The Star Spangled Banne, however, should. It’s a lousy song with a racist message. We need a new anthem — or to acknowledge many anthems.

    Likewise, we can do better than that dotard illegitimately occupying the White House.

    So let’s combine the campaigns.

    The Star Spangled Banner was written by Francis Scott Key, a slaveowner. His song commemorates the failure of the British to conquer Baltimore in the War of 1812, an utterly useless conflict. The Brits had just burned our nation’s capital, partly in response to the U.S. military burning their Canadian headquarters at York, now today’s Toronto.

    As Jason Johnson has shown in his “Star Spangled Bigotry,” buried in the lyrics was a clear racist put-down of freed slaves fighting for the English; those lyrics were then set to a drinking tune, To Anacreon in Heaven.

    The Navy adopted the song in 1889, followed by Woodrow Wilson in 1916. Wilson was stirring up fervor for U.S. entry into World War I, which the majority of Americans strongly opposed. He used the war as cover to crush the Socialist Party, which had millions of supporters. He jailed our greatest labor leader, Indiana’s Eugene V. Debs, for daring to speak against a war that killed at least 10,000,000 people and accomplished nothing.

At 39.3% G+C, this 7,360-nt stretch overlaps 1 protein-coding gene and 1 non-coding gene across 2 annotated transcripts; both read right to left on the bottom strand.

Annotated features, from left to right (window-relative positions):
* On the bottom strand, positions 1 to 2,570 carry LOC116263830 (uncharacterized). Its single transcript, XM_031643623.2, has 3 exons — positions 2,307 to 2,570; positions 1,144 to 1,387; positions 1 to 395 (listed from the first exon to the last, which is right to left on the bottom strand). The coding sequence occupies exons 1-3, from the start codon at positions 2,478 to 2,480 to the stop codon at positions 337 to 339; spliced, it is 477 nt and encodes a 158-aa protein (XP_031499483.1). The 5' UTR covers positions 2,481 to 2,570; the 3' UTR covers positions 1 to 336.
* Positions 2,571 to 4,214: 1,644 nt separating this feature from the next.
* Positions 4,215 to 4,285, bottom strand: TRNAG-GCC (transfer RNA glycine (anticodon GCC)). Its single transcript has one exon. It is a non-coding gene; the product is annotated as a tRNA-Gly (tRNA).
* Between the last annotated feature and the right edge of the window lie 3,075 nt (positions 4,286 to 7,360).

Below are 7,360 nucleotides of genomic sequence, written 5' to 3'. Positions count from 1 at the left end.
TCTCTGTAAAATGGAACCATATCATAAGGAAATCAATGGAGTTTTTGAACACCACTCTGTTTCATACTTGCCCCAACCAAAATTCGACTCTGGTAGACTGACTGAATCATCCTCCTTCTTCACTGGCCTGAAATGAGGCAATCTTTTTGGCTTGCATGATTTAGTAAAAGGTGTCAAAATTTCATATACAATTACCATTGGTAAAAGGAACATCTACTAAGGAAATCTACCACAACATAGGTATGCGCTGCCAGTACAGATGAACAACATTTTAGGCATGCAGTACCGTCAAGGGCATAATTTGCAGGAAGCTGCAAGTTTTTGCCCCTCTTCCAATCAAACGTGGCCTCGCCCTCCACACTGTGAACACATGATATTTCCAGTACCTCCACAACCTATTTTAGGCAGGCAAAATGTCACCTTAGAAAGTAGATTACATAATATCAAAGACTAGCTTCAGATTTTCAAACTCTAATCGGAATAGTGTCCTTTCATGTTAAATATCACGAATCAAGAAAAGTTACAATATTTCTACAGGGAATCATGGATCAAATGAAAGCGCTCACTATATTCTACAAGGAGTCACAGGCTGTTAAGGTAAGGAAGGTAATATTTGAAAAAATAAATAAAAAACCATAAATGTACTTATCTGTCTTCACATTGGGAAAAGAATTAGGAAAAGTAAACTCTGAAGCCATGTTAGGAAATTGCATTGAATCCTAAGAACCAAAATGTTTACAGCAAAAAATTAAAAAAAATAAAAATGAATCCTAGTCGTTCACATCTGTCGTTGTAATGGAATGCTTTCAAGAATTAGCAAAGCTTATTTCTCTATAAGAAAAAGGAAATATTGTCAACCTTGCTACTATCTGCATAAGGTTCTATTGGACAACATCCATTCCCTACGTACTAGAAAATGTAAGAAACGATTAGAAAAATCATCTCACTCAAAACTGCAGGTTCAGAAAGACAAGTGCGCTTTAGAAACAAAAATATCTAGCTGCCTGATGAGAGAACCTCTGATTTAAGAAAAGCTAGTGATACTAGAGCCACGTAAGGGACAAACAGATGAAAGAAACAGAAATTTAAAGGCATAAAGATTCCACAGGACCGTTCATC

Congress turned down the song a number of times before it was officially adopted in 1931, in the midst of the Great Depression.

    Then the iconic version came from Jimi Hendrix at Woodstock in 1969. He did it with no lyrics. But in the midst of the useless, worthless war in Vietnam, he inserted a version of Taps.

    Right-wingers freaked out and branded him “unpatriotic.” But unlike most of them, Hendrix had actually served in the military.

    Now his version is played at Fourth of July celebrations everywhere. I use it to start all my college history classes. Nobody stands.

    According to political scientist Bob Fitrakis, in the 1930s American farmers and workers celebrated our country with Woody Guthrie’s This Land is Your Land.

    There are other candidates … and many heated opinions. The great activist Sheila Parks says: “I am hoping you will listen, again perhaps, to these songs and see what they have to say about white people and Native American Peoples.”

    Buffy Sainte Marie: My Country ‘Tis Of Thy People You’re Dying

    Johnny Cash: From Bitter Tears — As Long As the Grass Shall Grow

    Someone also could write a new anthem.

    Or celebrate our diversity by adopting different songs for different events and different teams. Sweet Caroline seems to work for the Red Sox. We Shall Overcome would do well for many public rallies. Hey Hey, Goodbye will serve beautifully at upcoming impeachment hearings.

    The athletes’ rebellion fits the massive wave of grassroots social democracy that rocked our country just a year ago. Hopefully it will help propel its revival.